Establish a Relationship with Your Primary Physician and Staff

Getting to know your doctor and them knowing you is the best part of well visits. The Well visit is a time for exchanging ideas and stories.  These relationships are very important to build trust and familiarity, which can be critical if something is wrong with your child. A Provider whom knows your family well will pick up on subtleties much sooner than an unknown individual.  Children and parents feel safer when requiring a specific treatment course that may seem scary when they are with someone familiar and surroundings are known.

What to Do Before Your Next Well Child Visit

There are a few things you can do to help your next well child visit go more smoothly:

  1. Show up 15-minutes early. Showing up early gives you time to find parking, sign in and fill out any required paperwork. Bring your child’s favorite book, small toys and/or a comfort item to help him/her remain occupied in the waiting room. Comfort items are also helpful during vaccination time. If you have a nursing child, you are welcome to nurse the baby while we are administering the vaccinations.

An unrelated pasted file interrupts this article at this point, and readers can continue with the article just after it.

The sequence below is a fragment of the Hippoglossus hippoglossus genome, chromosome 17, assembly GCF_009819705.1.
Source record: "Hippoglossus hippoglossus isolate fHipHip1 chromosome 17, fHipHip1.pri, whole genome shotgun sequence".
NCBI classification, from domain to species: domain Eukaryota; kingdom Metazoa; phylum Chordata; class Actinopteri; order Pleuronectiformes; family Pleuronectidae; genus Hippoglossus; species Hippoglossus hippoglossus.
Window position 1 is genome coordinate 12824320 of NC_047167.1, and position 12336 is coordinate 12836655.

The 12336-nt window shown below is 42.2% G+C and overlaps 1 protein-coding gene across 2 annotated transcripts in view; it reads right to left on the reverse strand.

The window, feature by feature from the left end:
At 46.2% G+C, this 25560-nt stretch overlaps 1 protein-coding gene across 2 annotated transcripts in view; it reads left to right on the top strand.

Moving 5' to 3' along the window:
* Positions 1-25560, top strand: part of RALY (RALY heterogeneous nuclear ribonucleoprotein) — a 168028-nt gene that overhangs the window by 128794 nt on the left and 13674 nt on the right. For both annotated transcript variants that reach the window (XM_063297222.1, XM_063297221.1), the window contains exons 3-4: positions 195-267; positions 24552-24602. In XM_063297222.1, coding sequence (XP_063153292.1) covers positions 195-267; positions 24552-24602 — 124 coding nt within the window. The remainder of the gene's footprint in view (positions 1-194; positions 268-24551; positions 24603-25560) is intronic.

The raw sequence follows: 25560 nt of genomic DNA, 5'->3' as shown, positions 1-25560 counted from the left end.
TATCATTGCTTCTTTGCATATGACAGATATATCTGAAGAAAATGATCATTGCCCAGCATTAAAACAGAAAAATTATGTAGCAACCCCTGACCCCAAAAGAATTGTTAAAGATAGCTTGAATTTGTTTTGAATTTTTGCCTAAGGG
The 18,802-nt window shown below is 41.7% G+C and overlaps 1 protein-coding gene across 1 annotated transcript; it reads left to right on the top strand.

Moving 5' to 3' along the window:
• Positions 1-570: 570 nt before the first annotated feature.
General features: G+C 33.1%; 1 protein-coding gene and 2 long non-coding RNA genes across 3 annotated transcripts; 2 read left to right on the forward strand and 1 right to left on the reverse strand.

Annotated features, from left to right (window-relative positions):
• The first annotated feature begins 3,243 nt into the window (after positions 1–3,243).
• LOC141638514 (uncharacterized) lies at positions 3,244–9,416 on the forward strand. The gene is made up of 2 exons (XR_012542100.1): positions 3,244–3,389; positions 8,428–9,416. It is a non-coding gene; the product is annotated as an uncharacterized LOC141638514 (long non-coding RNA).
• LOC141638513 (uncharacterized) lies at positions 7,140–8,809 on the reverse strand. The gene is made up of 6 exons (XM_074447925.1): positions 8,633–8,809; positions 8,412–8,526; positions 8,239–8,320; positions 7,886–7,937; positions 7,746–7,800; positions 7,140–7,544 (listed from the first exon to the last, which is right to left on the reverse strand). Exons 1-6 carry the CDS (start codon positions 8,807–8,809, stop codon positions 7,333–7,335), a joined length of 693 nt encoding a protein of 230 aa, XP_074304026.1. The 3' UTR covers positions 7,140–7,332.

2. Have your photo ID and health insurance card ready. If this is your first visit, you will probably have to show a form of ID and office staff will want to scan your health insurance card. The office or clinic may require that each and every time, or they may simply keep it on file after the first visit.
  3. Have your child’s vaccination card ready. Your child’s vaccination card is a record that shows he or she is current on the recommended vaccinations, as well as the date(s) they were administered. Vaccination cards are required by day cares, preschools and kindergartens prior to enrollment. Keep it handy and up to date by bringing it with you to each visit.
  4. Have a list of questions ready. Keep a running list of questions or concerns you may have during the weeks before your next visit. This will ensure you get the information you need while you’re in the office.
  5. Prepare your child. Always discuss upcoming well child visits with your child so she is prepared. Let them know that the doctor will remove their shirts and pants and that the diaper will have to be removed for quick checks of the lymph nodes in the groin. The more prepared your child is, the more comfortable he will be.

Each of the Doctors and Nurse Practitioners at Family Wellness Center are parents. We understand how it feels to be in your shoes. We know life is busy and that everyday activities can make it difficult to schedule well child visits. Even so, observing the well-child visit schedule is one of the best things you can do to prevent childhood illnesses and catch any health or developmental issues so they can be treated sooner, rather than later.

I and the team here at Family Wellness Center look forward to meeting you and your children. There’s nothing we like more than sending healthy children back out into the world happy and healthy.

~ Stephanie Bennett, ARNP, FNP